Travel Drives AirBnB Revenue
AirBnB (NASDAQ: ABNB) continues to grow quickly largely as an increasing number of travelers look to alternatives to hotels. The average occupancy rate has been creeping up slowly and now is close to 52%, with an average price per room around $140.
During the latest earnings call the CEO stated the following:
"From a growth perspective, we exceeded 103 million nights and experiences booked. Now, this was our largest quarterly number ever. Revenue was $2.1 billion, up 58% from last year or 64%, excluding foreign exchange. Gross booking value was $17 billion, up 27% from last year or 34% if you exclude foreign exchange. Now both revenue and GBV were 73% higher than in Q2 2019, significantly outperforming the travel industry. Now from a profitability perspective, we had our most profitable Q2 ever."
Ever since COVID caused global economies to shut down a lot of people who were looking to travel are now making up for lost time, which is leading to significantly higher travel from a base effect. A lot of countries are still partially shut and that is leading to below-par travel. Despite global macroeconomic headwinds, the travel industry is relatively resilient. Travel is expected to continue to grow into 2023, and occupancy rates should rise to around 55-60%, although it remains to be seen whether prices will go up. That should help continue to drive revenue higher.
The current trailing price-to-earnings is at 50, and the net profit margin for the latest quarter stands at 16%. The net profit margin could easily rise to 20%, over the next couple of quarters as AirBnB tightens costs, and improves utilization. The combination of the two could drive the P/E to 30x earnings.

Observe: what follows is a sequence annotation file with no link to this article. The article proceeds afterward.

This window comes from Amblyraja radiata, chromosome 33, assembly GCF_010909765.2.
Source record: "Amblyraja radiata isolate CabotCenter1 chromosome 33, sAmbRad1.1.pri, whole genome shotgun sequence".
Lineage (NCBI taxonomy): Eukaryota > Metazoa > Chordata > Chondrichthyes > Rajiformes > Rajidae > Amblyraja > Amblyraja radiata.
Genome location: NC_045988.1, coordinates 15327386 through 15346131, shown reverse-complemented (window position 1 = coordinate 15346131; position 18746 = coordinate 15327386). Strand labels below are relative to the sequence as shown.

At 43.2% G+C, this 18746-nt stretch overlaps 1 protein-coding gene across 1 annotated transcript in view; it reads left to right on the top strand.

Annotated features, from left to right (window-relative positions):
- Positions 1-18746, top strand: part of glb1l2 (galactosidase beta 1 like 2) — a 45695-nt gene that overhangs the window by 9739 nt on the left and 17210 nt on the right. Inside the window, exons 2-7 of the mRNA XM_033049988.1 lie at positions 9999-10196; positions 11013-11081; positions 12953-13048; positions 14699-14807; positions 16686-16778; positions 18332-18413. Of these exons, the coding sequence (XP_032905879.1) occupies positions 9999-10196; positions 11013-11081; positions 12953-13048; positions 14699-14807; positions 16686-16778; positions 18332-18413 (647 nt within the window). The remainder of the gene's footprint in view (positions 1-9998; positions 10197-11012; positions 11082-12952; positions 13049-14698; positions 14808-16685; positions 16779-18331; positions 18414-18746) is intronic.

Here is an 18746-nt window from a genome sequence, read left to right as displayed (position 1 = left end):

AirBnB’s prices are not too different from that of hotels, and questions remain about whether people will choose to forego hotels over Airbnb, and whether the trend of renting temporarily will last. But for now, AirBnB continues to do well, and customers are sticking with the platform.
Atlassian Continues to Outperform
Atlassian (NASDAQ: TEAM) is another company that continues to see a significant pace of growth. The company’s Jira software has become central to developers and has one of the highest gross profit margins in the general tech industry at 83%. Despite companies cutting back on tech talent, the CEO stated the following:
“We’ve observed over the years that developers tend to be the last roles companies scale back on,” they wrote. “We believe this will continue to prove true, especially for the overwhelming number of organizations undergoing digital transformation. Second, whilst our products punch above their weight in terms of value, Atlassian is a relatively small line item in overall IT budgets and likely not where customers look to reduce costs.”
Despite the fact that Atlassian's SaaS and apps business is increasingly central to many developers' work it retains only about 7% market share, which means it has a lot of room to grow. Their main software product including Jira, Confluence, and Trello, which was a recent acquisition, all continue to outperform and the lack of competition is playing in its favor.
But issues remain with profitability, and Atlassian continues to have very high levels of operating expenses, which has led to losses for the last few quarters. Analysts believe that the management is focused on growth, and will not look to step off the pedal at least for a few more years as it looks to take the market share to a much higher level where. In the meantime, the operating cash flow remains around $883 million and that should ensure the company remains capitalized for the foreseeable future.
Both these stocks could play a long-term role in those looking for stocks with a strong competitive advantage and plenty of room to grow.
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